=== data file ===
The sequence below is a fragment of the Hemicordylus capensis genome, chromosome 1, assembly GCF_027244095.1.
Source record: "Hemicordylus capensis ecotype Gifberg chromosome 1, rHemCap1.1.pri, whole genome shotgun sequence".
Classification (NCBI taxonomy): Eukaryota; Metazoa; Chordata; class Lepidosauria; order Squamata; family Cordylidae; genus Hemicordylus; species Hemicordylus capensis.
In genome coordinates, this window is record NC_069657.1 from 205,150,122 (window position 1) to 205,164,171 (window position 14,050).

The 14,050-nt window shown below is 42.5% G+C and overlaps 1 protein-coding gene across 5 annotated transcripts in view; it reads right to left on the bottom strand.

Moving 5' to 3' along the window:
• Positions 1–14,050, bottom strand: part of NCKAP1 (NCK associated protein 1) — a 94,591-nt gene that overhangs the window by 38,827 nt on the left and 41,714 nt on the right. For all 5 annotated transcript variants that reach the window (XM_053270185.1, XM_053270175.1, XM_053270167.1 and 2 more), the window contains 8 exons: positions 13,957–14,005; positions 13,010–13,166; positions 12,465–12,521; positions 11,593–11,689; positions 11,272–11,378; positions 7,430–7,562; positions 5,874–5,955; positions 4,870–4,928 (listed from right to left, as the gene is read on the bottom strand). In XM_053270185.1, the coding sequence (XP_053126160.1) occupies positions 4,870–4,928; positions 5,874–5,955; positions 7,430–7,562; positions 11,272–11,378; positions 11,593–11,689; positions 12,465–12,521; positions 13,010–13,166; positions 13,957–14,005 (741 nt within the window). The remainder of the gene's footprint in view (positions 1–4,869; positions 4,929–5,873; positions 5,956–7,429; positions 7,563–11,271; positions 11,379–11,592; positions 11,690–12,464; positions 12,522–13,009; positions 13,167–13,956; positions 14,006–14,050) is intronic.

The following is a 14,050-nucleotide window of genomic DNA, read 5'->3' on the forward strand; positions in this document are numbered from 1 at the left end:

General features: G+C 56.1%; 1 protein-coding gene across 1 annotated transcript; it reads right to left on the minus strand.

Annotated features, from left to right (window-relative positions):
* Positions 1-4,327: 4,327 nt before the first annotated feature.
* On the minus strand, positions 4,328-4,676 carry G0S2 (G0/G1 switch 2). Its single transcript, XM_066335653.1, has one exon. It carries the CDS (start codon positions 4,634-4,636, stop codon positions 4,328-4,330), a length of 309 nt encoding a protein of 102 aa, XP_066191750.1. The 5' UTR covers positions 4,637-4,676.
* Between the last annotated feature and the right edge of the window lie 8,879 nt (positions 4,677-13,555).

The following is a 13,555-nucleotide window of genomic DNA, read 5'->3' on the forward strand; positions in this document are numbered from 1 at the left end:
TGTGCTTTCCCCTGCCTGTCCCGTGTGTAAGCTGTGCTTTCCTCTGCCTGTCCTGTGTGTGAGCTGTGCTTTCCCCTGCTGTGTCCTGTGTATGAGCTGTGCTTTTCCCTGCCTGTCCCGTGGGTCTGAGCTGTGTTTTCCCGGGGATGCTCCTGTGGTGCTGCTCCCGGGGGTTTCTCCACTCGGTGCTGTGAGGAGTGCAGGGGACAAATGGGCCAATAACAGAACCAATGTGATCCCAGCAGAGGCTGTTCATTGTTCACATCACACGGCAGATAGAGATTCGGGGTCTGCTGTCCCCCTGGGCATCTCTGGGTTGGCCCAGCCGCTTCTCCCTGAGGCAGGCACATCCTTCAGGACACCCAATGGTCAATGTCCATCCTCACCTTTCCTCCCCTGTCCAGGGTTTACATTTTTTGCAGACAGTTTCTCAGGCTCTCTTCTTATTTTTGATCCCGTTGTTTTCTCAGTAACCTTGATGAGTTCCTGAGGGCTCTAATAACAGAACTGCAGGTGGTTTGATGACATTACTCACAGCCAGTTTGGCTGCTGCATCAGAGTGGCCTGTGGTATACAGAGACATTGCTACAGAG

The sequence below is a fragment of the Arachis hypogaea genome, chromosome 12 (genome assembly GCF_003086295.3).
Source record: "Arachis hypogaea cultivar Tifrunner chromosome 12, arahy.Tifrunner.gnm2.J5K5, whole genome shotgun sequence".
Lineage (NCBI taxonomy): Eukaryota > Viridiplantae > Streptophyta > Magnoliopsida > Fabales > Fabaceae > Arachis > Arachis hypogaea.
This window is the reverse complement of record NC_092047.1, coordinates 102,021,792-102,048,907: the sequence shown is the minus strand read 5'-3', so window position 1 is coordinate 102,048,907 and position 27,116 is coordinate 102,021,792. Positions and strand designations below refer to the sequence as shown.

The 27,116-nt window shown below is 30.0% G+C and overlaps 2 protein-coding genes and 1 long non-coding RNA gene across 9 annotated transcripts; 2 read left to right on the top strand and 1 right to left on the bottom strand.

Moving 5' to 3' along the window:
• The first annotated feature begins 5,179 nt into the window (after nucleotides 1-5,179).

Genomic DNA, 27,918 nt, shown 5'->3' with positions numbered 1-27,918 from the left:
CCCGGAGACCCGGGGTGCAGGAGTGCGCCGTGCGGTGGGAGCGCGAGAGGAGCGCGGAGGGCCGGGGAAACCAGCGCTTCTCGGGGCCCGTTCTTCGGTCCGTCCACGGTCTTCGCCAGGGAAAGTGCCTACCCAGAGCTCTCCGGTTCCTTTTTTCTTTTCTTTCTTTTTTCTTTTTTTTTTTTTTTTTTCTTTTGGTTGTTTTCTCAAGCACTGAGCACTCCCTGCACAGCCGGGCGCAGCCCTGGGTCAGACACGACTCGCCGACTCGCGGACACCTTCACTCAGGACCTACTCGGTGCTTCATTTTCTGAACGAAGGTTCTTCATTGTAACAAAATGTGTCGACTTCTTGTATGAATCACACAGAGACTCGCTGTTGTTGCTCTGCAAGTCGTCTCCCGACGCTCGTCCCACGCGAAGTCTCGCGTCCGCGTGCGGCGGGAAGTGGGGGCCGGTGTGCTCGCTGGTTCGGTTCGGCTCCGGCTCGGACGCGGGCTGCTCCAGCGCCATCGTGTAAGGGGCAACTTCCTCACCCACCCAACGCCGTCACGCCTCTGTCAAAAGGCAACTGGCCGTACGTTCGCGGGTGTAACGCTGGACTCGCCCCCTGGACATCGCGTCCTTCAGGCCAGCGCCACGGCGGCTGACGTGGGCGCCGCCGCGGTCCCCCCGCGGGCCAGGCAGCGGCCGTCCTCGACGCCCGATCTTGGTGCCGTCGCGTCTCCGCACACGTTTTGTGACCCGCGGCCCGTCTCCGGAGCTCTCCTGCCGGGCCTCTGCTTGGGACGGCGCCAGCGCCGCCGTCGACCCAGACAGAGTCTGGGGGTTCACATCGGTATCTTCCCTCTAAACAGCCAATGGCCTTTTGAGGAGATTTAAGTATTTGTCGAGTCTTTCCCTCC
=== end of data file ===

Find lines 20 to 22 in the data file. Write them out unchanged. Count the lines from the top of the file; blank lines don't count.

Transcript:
The 27,116-nt window shown below is 30.0% G+C and overlaps 2 protein-coding genes and 1 long non-coding RNA gene across 9 annotated transcripts; 2 read left to right on the top strand and 1 right to left on the bottom strand.

Moving 5' to 3' along the window:
• The first annotated feature begins 5,179 nt into the window (after nucleotides 1-5,179).